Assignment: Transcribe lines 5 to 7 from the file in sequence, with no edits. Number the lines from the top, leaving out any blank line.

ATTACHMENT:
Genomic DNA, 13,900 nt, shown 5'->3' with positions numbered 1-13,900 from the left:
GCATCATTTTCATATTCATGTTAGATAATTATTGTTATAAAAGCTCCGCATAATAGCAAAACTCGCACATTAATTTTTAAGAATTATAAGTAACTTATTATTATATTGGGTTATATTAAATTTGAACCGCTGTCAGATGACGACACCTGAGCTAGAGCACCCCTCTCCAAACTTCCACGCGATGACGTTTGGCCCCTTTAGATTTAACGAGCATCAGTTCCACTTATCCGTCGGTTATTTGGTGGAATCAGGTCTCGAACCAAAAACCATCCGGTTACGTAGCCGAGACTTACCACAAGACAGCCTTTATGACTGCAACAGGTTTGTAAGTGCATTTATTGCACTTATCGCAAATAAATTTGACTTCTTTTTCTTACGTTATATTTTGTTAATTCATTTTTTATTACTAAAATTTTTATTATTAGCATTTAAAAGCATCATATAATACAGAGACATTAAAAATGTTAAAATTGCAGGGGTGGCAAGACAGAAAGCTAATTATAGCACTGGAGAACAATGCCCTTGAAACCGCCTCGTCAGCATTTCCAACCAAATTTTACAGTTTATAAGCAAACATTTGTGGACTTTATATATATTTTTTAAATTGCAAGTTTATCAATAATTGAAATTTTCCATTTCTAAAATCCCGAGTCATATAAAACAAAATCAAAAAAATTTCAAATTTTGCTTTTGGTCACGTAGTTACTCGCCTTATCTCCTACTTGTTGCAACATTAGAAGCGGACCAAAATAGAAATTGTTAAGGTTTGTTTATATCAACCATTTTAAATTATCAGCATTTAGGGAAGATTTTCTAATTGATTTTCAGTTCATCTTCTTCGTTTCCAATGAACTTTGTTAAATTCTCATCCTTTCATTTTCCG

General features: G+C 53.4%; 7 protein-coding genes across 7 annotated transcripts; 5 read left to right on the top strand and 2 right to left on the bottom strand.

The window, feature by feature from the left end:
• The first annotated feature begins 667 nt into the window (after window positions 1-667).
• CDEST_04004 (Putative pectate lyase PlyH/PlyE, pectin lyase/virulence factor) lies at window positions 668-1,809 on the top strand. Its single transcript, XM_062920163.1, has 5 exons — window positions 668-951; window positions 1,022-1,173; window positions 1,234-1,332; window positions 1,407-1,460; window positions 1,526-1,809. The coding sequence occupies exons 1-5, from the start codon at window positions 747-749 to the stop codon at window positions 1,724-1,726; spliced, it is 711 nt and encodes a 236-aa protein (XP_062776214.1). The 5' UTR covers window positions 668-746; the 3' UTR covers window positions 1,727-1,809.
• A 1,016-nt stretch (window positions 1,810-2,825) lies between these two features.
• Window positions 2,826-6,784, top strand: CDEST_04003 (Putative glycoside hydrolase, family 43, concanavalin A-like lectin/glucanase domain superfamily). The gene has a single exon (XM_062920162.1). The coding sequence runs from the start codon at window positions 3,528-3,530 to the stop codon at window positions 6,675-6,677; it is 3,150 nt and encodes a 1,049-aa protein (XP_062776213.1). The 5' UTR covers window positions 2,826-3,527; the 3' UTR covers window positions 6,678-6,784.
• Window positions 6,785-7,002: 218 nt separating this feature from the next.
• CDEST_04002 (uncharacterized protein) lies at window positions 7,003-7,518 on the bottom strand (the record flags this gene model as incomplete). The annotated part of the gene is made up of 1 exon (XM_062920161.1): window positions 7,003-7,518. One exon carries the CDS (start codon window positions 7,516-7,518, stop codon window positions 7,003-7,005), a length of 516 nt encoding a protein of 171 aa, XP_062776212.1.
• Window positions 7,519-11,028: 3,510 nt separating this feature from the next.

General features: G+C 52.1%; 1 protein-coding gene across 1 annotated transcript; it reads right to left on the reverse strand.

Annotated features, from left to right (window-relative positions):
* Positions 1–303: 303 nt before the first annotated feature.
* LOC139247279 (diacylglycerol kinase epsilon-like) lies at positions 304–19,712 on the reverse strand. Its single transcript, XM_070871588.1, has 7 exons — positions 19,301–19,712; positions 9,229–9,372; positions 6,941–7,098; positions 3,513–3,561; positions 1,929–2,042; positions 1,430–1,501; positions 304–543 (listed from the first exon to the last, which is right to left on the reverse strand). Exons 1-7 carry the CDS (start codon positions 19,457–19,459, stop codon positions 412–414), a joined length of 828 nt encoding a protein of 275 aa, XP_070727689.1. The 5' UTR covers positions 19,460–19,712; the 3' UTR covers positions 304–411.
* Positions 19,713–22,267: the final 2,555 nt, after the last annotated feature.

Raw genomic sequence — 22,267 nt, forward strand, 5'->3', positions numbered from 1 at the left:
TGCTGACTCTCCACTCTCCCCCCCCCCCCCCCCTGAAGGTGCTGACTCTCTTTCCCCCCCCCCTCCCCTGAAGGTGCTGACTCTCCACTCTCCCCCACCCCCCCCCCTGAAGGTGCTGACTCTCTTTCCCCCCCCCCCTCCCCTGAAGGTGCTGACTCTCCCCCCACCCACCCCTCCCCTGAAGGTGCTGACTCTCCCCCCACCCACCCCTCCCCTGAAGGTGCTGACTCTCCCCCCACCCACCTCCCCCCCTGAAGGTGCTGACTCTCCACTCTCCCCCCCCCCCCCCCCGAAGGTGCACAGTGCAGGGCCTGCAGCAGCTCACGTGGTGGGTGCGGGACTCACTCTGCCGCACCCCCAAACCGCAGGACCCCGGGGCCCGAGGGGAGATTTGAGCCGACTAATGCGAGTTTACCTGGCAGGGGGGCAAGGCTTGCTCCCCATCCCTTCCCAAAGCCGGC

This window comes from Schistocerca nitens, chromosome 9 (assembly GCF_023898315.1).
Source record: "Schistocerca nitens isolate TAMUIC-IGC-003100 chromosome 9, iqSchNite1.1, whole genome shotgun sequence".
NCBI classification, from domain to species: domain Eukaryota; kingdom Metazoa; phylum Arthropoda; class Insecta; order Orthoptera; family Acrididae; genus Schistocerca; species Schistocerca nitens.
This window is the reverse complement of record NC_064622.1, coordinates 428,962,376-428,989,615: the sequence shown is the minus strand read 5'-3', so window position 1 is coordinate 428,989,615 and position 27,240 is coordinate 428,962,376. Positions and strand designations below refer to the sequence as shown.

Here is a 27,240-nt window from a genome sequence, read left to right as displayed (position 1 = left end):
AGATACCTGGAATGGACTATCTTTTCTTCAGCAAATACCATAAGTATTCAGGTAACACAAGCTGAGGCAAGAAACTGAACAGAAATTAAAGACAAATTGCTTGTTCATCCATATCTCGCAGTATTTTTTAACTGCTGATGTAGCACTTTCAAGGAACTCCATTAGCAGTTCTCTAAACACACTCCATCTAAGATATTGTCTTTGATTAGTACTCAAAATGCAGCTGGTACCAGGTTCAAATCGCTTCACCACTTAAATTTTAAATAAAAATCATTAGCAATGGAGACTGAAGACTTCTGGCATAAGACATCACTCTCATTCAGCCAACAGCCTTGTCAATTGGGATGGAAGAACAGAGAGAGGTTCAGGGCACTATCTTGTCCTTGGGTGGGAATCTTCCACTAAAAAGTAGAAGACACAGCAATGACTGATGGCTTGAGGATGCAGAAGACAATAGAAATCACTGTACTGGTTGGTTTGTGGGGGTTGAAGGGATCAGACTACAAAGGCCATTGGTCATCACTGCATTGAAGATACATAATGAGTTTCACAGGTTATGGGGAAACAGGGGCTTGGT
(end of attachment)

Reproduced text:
• The first annotated feature begins 667 nt into the window (after window positions 1-667).
• CDEST_04004 (Putative pectate lyase PlyH/PlyE, pectin lyase/virulence factor) lies at window positions 668-1,809 on the top strand. Its single transcript, XM_062920163.1, has 5 exons — window positions 668-951; window positions 1,022-1,173; window positions 1,234-1,332; window positions 1,407-1,460; window positions 1,526-1,809. The coding sequence occupies exons 1-5, from the start codon at window positions 747-749 to the stop codon at window positions 1,724-1,726; spliced, it is 711 nt and encodes a 236-aa protein (XP_062776214.1). The 5' UTR covers window positions 668-746; the 3' UTR covers window positions 1,727-1,809.
• A 1,016-nt stretch (window positions 1,810-2,825) lies between these two features.